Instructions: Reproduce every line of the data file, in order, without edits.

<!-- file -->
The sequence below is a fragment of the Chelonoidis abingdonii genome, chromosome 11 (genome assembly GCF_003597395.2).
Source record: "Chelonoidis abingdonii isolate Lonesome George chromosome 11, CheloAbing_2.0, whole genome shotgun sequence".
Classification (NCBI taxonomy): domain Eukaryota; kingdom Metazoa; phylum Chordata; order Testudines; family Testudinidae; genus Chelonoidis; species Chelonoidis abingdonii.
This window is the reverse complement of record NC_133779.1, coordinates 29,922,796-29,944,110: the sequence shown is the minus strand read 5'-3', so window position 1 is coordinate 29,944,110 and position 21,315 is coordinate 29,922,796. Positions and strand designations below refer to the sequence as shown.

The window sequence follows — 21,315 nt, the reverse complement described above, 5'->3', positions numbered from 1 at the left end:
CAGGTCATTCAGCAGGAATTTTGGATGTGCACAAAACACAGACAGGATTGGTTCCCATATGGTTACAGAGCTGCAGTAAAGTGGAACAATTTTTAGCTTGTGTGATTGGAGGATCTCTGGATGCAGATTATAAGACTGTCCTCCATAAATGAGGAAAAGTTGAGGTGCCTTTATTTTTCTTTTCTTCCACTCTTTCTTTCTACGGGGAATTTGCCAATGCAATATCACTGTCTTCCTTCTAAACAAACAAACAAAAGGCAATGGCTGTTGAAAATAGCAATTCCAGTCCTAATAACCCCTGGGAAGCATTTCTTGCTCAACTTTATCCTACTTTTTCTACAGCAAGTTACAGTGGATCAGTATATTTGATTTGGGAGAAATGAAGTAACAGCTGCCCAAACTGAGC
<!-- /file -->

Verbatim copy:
The sequence below is a fragment of the Chelonoidis abingdonii genome, chromosome 11 (genome assembly GCF_003597395.2).
Source record: "Chelonoidis abingdonii isolate Lonesome George chromosome 11, CheloAbing_2.0, whole genome shotgun sequence".
Classification (NCBI taxonomy): domain Eukaryota; kingdom Metazoa; phylum Chordata; order Testudines; family Testudinidae; genus Chelonoidis; species Chelonoidis abingdonii.
This window is the reverse complement of record NC_133779.1, coordinates 29,922,796-29,944,110: the sequence shown is the minus strand read 5'-3', so window position 1 is coordinate 29,944,110 and position 21,315 is coordinate 29,922,796. Positions and strand designations below refer to the sequence as shown.

The window sequence follows — 21,315 nt, the reverse complement described above, 5'->3', positions numbered from 1 at the left end:
CAGGTCATTCAGCAGGAATTTTGGATGTGCACAAAACACAGACAGGATTGGTTCCCATATGGTTACAGAGCTGCAGTAAAGTGGAACAATTTTTAGCTTGTGTGATTGGAGGATCTCTGGATGCAGATTATAAGACTGTCCTCCATAAATGAGGAAAAGTTGAGGTGCCTTTATTTTTCTTTTCTTCCACTCTTTCTTTCTACGGGGAATTTGCCAATGCAATATCACTGTCTTCCTTCTAAACAAACAAACAAAAGGCAATGGCTGTTGAAAATAGCAATTCCAGTCCTAATAACCCCTGGGAAGCATTTCTTGCTCAACTTTATCCTACTTTTTCTACAGCAAGTTACAGTGGATCAGTATATTTGATTTGGGAGAAATGAAGTAACAGCTGCCCAAACTGAGC